Psychologist Guy Winch's message on the importance of prioritizing emotional health is a great way to wrap up Mental Health Awareness month. We all understand the importance of taking care of our bodies, seeing the doctor for regular check-ups, and quickly seeking proper treatment for wounds or illness. However, we all too often fail to recognize or seek proper and timely treatment for emotional wounds. Loneliness, anxiety, failure, depression, rejection, and loss all take an emotional and physical toll. No one expects you to "shake off" a broken arm, but we often expect others and ourselves to "shake off" these emotional wounds. Guy Winch gives practical advice and examples of ways to improve our awareness and treatment of these issues with what he terms "emotional first aid."
This article by Vicki Hoefle is a great reminder to parents of the importance of offering children our encouragement rather than our praise. Praising kids for being "smart" (or "fast" or "strong" or "beautiful") makes them more likely to link that trait with their identity - their sense of self. This becomes problematic if they don't bring home the A, don't win the game, etc. Since their identity is linked to those traits, children who have a less than perfect performance often feel their whole identity called into question ("I guess I'm not smart after all."). Researchers have found that children praised for their performance or for specific traits are often less likely to pursue a more challenging task and are more inclined to cheat. On the other hand, children who are encouraged, or praised for their effort, learn important problem-solving skills and tie their performance not to being smart vs. dumb, or a winner vs. a loser, but rather to the amount of effort they put in -- something which (unlike IQ or natural talent) is within their control. Breaking the habit of praising our smart, fast, handsome children for these traits can be difficult, but it is important for parents to model for their children that good compassionate habits are worth the effort.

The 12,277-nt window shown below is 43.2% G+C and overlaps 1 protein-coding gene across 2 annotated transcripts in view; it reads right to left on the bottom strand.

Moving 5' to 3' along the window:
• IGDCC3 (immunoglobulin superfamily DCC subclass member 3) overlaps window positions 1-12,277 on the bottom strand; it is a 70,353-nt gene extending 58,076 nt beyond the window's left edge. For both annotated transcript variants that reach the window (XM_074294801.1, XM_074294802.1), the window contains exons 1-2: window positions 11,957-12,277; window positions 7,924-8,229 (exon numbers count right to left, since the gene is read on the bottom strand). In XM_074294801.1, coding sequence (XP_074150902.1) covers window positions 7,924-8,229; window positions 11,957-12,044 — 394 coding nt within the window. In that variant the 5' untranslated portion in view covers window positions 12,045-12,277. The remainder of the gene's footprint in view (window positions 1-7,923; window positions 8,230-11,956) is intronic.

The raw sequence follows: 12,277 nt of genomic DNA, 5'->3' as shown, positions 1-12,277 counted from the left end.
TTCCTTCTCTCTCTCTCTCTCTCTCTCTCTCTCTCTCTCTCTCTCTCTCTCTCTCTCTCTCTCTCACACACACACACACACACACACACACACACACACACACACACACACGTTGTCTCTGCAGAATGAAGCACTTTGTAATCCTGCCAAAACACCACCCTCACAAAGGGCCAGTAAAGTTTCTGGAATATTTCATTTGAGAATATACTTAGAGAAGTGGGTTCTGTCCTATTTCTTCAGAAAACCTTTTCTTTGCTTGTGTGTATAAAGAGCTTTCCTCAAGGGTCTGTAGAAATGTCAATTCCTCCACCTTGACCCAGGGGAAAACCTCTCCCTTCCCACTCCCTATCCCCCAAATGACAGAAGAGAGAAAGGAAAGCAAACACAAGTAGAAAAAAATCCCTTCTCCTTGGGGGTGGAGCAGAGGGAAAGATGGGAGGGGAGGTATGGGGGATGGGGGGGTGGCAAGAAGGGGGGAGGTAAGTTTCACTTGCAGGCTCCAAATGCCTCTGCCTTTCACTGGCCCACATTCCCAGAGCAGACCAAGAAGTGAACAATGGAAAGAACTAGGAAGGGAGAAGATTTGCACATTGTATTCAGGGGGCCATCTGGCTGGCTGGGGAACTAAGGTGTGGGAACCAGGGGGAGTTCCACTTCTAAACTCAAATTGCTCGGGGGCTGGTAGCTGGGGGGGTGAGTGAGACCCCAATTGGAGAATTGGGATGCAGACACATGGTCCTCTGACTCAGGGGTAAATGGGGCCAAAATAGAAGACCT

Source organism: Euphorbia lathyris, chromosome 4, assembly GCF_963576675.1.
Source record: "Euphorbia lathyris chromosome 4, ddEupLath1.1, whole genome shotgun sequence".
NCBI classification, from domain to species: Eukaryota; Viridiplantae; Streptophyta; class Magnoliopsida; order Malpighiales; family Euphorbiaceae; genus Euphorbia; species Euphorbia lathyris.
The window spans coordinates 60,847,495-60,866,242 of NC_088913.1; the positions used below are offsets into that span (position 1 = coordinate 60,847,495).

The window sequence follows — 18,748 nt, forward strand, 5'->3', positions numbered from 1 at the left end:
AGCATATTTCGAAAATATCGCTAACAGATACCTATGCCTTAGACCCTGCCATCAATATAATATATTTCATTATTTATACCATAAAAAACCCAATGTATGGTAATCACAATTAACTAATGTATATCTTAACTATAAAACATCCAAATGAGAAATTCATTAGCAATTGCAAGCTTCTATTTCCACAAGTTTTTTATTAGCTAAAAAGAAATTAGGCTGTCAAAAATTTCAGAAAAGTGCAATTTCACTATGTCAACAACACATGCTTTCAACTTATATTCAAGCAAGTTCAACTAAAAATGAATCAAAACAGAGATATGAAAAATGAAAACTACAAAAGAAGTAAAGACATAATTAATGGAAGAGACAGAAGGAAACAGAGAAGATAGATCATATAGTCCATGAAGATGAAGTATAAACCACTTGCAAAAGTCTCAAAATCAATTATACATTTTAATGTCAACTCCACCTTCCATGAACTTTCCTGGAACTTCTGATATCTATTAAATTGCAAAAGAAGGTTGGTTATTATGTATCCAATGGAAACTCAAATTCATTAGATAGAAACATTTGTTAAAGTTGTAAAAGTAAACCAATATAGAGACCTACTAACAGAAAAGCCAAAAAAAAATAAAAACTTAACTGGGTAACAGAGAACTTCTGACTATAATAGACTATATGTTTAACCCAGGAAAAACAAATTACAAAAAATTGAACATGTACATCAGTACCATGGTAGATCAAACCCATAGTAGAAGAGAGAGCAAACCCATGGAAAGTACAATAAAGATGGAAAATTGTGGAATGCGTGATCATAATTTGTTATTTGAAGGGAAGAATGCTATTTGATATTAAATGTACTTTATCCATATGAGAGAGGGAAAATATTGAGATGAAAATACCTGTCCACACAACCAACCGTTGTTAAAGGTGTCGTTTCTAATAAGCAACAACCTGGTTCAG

Read Vicki Hoefle's full article on PBS.org here.
May is recognized as National Mental Health Awareness Month. During the second week of May we focus on raising awareness and support for mental health in children, adolescents and young adults. Did you know that 50% of all lifetime cases of mental health conditions begin by age 14 and 75% by age 24? The following video produced by NAMI (the National Alliance on Mental Illness) highlights early warning signs and features three brave and eloquent young people speaking out mental health.
May is the month in which we advocate as a community to promote mental health awareness and treatment. Help spread the word to end stigma and encourage those we know and love to seek the help they need for their own brighter tomorrows.
About the Author
Clinical psychologist Dr. Kristy Novinski contributes insights, book and film reviews, discussions of pop culture, and exploration of news and research in the field of psychology.